vs 2. Solomon says that DEATH awaits all – the virtuous and the sinner, the fool and the wise. UNFAIR! “Everything is the same for everyone: There is one fate for the righteous and the wicked, for the good and the bad, for the clean and the unclean, for the one who sacrifices and the one who does not sacrifice. As it is for the good, so also it is for the sinner; as it is for the one who takes an oath, so also for the one who fears an oath.”

vs. 11 – the best don’t always win, though it would be fair for them to do so. “Again I saw under the sun that the race is not to the swift, or the battle to the strong, or bread to the wise, or riches to the discerning, or favor to the skillful; rather, time and chance happen to all of them.”

vs 15. Poor heroes who are wise are completely forgotten because they are poor, “15 Now a poor wise man was found in the city, and he delivered the city by his wisdom. Yet no one remembered that poor man.

That’s just in chapter 9. If you’ve been paying attention, Solomon has already told us numerous unfair things as well. How about Ecclesiastes 8:14, “There is a futility that is done on the earth: there are righteous people who get what the actions of the wicked deserve, and there are wicked people who get what the actions of the righteous deserve. I say that this too is futile.” Ouch! This is the height of unfairness!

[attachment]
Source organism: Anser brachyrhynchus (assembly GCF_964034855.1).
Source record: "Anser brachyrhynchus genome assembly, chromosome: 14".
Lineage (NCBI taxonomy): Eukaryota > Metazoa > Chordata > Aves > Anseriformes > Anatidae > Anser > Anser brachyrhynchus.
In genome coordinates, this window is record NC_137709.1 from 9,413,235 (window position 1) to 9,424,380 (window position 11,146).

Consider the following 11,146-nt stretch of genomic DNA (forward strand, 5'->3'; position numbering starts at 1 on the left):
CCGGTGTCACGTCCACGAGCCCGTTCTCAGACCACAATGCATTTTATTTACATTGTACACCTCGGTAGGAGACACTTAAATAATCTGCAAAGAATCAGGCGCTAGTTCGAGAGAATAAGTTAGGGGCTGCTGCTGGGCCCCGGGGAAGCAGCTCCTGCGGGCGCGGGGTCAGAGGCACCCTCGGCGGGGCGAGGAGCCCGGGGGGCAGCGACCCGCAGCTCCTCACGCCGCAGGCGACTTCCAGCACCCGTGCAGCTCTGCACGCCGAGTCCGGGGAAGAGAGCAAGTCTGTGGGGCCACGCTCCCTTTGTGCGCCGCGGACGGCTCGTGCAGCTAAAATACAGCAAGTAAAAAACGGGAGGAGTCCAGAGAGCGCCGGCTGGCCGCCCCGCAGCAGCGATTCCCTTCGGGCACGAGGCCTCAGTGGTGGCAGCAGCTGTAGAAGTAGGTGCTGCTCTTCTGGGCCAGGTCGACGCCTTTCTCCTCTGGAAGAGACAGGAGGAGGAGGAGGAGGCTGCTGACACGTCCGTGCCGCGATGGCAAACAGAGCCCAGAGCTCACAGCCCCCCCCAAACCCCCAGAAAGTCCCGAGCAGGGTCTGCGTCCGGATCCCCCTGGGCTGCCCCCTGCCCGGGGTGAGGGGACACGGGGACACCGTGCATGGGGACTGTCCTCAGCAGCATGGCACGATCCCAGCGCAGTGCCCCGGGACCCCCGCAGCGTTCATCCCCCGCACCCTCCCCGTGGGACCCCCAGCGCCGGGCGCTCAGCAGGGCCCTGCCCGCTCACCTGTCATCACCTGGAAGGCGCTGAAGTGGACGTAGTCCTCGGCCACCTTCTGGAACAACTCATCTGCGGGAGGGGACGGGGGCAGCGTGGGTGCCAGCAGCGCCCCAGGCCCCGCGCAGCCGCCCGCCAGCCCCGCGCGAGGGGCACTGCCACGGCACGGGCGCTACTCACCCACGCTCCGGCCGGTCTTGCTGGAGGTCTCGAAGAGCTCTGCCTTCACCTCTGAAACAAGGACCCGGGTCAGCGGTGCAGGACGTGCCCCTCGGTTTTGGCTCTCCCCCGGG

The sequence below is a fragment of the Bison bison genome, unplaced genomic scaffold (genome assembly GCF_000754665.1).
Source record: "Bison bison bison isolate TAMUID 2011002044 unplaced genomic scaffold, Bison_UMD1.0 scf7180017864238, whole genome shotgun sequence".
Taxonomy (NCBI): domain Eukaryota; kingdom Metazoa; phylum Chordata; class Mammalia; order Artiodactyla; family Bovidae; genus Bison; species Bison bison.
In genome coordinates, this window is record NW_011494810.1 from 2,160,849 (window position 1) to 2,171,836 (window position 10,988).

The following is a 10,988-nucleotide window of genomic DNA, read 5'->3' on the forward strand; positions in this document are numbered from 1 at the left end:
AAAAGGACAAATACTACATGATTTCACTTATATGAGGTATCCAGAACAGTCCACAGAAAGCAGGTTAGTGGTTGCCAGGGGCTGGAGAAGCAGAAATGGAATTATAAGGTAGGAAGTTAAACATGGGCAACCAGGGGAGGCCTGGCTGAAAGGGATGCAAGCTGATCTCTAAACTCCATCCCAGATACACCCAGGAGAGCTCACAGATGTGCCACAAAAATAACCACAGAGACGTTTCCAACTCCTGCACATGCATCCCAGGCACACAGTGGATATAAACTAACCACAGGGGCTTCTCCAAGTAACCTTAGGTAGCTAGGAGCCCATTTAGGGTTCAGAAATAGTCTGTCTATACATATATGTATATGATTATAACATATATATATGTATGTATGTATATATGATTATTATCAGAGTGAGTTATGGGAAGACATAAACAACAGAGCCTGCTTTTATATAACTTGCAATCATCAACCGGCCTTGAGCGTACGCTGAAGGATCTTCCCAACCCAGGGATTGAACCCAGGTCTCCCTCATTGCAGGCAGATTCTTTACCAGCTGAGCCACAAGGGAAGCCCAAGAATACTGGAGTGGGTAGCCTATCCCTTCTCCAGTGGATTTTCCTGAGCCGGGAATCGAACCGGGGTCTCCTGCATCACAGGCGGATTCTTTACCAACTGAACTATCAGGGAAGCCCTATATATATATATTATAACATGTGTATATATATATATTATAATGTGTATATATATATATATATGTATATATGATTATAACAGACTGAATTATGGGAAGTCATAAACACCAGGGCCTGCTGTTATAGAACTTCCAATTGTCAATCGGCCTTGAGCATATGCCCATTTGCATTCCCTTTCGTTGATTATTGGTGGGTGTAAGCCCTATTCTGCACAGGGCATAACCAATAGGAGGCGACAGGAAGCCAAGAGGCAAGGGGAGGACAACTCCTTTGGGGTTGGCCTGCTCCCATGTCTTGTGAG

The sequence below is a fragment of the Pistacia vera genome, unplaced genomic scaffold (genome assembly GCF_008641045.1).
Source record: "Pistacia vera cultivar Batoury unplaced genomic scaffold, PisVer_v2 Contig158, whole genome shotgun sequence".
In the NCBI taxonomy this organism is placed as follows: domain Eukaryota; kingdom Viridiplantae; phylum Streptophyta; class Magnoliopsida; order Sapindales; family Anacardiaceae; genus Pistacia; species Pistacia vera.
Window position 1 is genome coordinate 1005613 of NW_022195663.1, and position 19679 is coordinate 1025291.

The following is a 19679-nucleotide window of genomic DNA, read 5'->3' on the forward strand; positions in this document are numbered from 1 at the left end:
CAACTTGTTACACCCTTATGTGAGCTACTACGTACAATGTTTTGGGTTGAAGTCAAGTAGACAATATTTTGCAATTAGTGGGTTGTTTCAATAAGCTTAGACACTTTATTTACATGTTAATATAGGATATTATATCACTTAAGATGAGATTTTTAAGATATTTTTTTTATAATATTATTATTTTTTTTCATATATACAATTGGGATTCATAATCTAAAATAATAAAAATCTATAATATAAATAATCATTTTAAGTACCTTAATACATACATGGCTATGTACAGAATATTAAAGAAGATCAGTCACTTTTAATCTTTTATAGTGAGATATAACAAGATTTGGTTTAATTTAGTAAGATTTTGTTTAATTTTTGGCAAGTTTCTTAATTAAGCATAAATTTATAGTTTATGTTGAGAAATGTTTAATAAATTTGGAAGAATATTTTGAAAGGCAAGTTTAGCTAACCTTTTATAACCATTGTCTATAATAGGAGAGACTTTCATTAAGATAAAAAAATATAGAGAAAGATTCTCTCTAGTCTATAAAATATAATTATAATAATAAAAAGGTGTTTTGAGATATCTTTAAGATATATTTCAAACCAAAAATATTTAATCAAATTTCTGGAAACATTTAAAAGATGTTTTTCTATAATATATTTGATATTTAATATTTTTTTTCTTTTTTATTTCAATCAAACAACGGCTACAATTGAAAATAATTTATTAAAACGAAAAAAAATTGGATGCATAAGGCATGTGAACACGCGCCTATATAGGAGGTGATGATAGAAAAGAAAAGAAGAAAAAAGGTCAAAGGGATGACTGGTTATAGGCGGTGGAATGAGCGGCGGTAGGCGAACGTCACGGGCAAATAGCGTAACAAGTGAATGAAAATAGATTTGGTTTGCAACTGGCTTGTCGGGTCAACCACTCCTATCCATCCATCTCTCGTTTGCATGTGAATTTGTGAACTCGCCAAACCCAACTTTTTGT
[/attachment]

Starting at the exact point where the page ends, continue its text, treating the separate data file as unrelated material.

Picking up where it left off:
How about 7:15, “In my futile life I have seen everything: someone righteous perishes in spite of his righteousness, and someone wicked lives long in spite of his evil.”

Or 6:2, “God gives a person riches, wealth, and honor so that he lacks nothing of all he desires for himself, but God does not allow him to enjoy them. Instead, a stranger will enjoy them. This is futile and a sickening tragedy.